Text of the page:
The US Postal Service handles more than 187.7 million pieces of mail each day, which is how many opportunities a thief has to steal people's identities if they get their hands on the deliveries To combat these numbers, Amazon has designed a new Ring sensor that sits inside a mailbox and alerts users when it is opened or closed – allowing them to keep their mail safe and secure. The system was quietly revealed along with the tech giant's Ring Product Announcement Thursday, which included a home surveillance drone. The Mailbox Sensor pairs with the Ring app, allowing customers to receive real-time alerts, and is equipped with a camera that activates when the postbox is opened. Amazon has designed a new Ring sensor that sits inside a mailbox and alerts users when it is opened or closed – allowing them to keep their mail safe and secure. The technology is just $30 and is attached to the door or flap of a mailbox that is triggered every time it is opened or closed.
These gadgets will prevent your holiday packages from getting stolen (Photo: Reviewed.com) Recommendations are separate from any business incentives. It's that time of year again when a surplus of packages begins showing up at your doorstep--but how can you keep all of those holiday gifts safe from porch pirates when you're not at home? Roughly 8% of U.S. households (or 25.9 million Americans) said they've had holiday packages swiped from their front porch or doorstep, according to a 2017 report from InsuranceQuotes. Luckily, there are a handful of smart home products that can be your eyes and ears when you're at work or running errands and a package gets delivered.
A battery dock allows you to place the speaker anywhere in a room, not just in the proximity of an AC outlet. But those batteries will need recharging eventually, so most people who use them--myself included--end up leaving battery-docked smart speakers in the same places they'd be if they were AC-powered. A company called Wi-Charge claims it has a better solution: It has developed a battery-charging technology that harnesses the power of light. The power transmitter in this solution must be plugged into a wall, but the power receiver trickle-charges the battery in whatever device it's plugged into, keeping the battery forever topped off. Today, Wi-Charge announced new kits that work with Amazon Echo Dot and Google Home Mini smart speakers, so that the speakers can be placed anywhere in a room and operate without power cords.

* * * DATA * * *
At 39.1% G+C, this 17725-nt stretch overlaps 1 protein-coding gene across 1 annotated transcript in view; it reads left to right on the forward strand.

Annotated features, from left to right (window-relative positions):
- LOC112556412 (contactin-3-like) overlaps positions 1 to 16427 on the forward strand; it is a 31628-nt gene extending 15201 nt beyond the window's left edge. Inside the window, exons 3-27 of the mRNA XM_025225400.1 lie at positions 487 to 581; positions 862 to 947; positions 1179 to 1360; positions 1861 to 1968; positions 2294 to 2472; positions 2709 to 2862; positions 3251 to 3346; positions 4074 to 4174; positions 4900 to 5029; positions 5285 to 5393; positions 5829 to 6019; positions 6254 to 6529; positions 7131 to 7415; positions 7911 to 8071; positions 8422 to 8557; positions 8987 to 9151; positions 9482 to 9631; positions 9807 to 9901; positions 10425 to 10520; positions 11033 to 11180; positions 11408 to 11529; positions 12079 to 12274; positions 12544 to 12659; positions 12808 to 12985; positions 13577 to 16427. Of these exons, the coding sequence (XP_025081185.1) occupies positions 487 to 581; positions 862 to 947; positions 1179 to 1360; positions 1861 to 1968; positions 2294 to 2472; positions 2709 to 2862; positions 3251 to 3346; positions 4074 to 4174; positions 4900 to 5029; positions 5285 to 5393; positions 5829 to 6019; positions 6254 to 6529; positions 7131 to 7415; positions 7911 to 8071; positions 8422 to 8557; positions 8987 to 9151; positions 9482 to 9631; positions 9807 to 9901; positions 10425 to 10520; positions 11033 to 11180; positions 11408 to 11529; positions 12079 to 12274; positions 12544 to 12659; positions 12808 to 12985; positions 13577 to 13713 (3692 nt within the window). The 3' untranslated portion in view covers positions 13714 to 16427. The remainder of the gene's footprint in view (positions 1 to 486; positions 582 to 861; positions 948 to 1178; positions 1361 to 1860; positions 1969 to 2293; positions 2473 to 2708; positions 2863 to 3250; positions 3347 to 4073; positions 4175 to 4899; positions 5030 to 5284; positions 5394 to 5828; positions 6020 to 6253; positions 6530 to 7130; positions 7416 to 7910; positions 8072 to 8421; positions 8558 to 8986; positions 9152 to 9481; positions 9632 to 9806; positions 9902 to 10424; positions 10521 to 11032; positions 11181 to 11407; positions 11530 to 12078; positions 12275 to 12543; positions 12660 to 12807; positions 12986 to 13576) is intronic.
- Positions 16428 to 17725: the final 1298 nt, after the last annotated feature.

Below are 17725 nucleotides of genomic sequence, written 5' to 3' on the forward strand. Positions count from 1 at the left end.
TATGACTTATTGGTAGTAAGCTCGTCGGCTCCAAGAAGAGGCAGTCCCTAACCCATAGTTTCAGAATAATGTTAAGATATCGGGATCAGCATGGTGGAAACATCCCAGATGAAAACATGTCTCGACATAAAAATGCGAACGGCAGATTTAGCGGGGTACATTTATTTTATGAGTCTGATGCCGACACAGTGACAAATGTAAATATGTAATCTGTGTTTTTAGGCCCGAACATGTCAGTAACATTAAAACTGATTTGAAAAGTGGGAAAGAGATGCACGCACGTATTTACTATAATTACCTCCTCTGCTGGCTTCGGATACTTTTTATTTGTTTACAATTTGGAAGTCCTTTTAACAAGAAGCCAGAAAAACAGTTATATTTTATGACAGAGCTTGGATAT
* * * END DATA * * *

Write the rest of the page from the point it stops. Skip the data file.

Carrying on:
A self-locking mailbox could someday flag down delivery drones and intelligently screen your driveway for intruders. Columbus State University computer scientist Lydia Ray presented the technology, called the ADDSMART project, during a 20 October session at the annual IEEE Ubiquitous Computing, Electronics, and Mobile Communication Conference in New York City. The project aims to achieve two goals: clearly marking addresses for autonomous vehicles, and reducing the energy and data storage costs of home surveillance systems. An early prototype mailbox attachment suggests that the trick, in both cases, may be radio-frequency identification. Powered by an Arduino Yun processor, one component of the ADDSMART device controls a high-frequency 13.56-MHz RFID reader, USB camera, passive-infrared motion sensor, solenoid lock, and an onboard Wi-Fi module.
Untangling masses of cables could become a thing of the past, if plans for long-distance charging via data connections become reality. It has long been rumoured that Apple is investigating the possibilities for wireless charging technology, but the latest patent filed by the firm reveals a surprising new approach. And it could one day allow people to charge their tablets, phones and other electronic devices using Wi-Fi, mobile data or even satellite signals. Apple's latest patent proposes using electromagnetic frequencies at the higher range, which are usually reserved for data transmission, to transmit power wirelessly to electronic devices Apple's new system would use electromagnetic frequencies at the higher range, which are usually reserved for data transmission. By directing a'beam' of energy over such frequencies, for example those used by Wi-Fi connections, a strong and stable signal could extend the range of existing wireless charging capabilities.